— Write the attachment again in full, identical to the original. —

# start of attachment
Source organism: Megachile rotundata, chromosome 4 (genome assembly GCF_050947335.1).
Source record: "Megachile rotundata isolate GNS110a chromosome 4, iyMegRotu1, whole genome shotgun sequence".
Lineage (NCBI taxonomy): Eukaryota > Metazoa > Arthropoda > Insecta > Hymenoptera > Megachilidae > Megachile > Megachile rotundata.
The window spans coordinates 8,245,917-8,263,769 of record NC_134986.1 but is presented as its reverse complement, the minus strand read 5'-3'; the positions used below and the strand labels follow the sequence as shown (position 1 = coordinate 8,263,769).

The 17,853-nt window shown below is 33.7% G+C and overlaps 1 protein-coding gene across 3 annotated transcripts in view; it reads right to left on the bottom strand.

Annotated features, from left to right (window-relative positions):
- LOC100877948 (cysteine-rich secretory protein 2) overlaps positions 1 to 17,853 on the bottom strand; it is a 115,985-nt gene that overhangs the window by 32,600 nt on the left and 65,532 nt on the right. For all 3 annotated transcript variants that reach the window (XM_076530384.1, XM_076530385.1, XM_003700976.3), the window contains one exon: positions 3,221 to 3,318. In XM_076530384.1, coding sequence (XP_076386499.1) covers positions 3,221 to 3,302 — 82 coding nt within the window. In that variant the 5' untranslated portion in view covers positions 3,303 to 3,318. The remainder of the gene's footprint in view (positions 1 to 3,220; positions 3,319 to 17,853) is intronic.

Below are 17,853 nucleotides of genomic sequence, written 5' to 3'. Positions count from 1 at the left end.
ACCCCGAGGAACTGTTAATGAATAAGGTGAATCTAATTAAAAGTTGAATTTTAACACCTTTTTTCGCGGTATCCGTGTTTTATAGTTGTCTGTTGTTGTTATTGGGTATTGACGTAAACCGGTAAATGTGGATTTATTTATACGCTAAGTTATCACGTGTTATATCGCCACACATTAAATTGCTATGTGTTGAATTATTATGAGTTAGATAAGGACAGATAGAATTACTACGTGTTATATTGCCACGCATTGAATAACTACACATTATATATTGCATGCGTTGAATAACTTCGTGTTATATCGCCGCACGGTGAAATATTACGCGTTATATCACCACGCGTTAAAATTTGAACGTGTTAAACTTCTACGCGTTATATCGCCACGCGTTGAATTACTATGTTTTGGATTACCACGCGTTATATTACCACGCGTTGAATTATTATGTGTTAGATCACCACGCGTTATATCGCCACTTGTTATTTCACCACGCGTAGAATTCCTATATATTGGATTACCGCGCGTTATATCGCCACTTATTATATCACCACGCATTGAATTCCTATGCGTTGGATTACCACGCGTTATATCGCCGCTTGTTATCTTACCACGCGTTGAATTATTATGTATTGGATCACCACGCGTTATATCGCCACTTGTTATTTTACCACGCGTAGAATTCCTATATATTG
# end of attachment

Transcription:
Source organism: Megachile rotundata, chromosome 4 (genome assembly GCF_050947335.1).
Source record: "Megachile rotundata isolate GNS110a chromosome 4, iyMegRotu1, whole genome shotgun sequence".
Lineage (NCBI taxonomy): Eukaryota > Metazoa > Arthropoda > Insecta > Hymenoptera > Megachilidae > Megachile > Megachile rotundata.
The window spans coordinates 8,245,917-8,263,769 of record NC_134986.1 but is presented as its reverse complement, the minus strand read 5'-3'; the positions used below and the strand labels follow the sequence as shown (position 1 = coordinate 8,263,769).

The 17,853-nt window shown below is 33.7% G+C and overlaps 1 protein-coding gene across 3 annotated transcripts in view; it reads right to left on the bottom strand.

Annotated features, from left to right (window-relative positions):
- LOC100877948 (cysteine-rich secretory protein 2) overlaps positions 1 to 17,853 on the bottom strand; it is a 115,985-nt gene that overhangs the window by 32,600 nt on the left and 65,532 nt on the right. For all 3 annotated transcript variants that reach the window (XM_076530384.1, XM_076530385.1, XM_003700976.3), the window contains one exon: positions 3,221 to 3,318. In XM_076530384.1, coding sequence (XP_076386499.1) covers positions 3,221 to 3,302 — 82 coding nt within the window. In that variant the 5' untranslated portion in view covers positions 3,303 to 3,318. The remainder of the gene's footprint in view (positions 1 to 3,220; positions 3,319 to 17,853) is intronic.

Below are 17,853 nucleotides of genomic sequence, written 5' to 3'. Positions count from 1 at the left end.
ACCCCGAGGAACTGTTAATGAATAAGGTGAATCTAATTAAAAGTTGAATTTTAACACCTTTTTTCGCGGTATCCGTGTTTTATAGTTGTCTGTTGTTGTTATTGGGTATTGACGTAAACCGGTAAATGTGGATTTATTTATACGCTAAGTTATCACGTGTTATATCGCCACACATTAAATTGCTATGTGTTGAATTATTATGAGTTAGATAAGGACAGATAGAATTACTACGTGTTATATTGCCACGCATTGAATAACTACACATTATATATTGCATGCGTTGAATAACTTCGTGTTATATCGCCGCACGGTGAAATATTACGCGTTATATCACCACGCGTTAAAATTTGAACGTGTTAAACTTCTACGCGTTATATCGCCACGCGTTGAATTACTATGTTTTGGATTACCACGCGTTATATTACCACGCGTTGAATTATTATGTGTTAGATCACCACGCGTTATATCGCCACTTGTTATTTCACCACGCGTAGAATTCCTATATATTGGATTACCGCGCGTTATATCGCCACTTATTATATCACCACGCATTGAATTCCTATGCGTTGGATTACCACGCGTTATATCGCCGCTTGTTATCTTACCACGCGTTGAATTATTATGTATTGGATCACCACGCGTTATATCGCCACTTGTTATTTTACCACGCGTAGAATTCCTATATATTG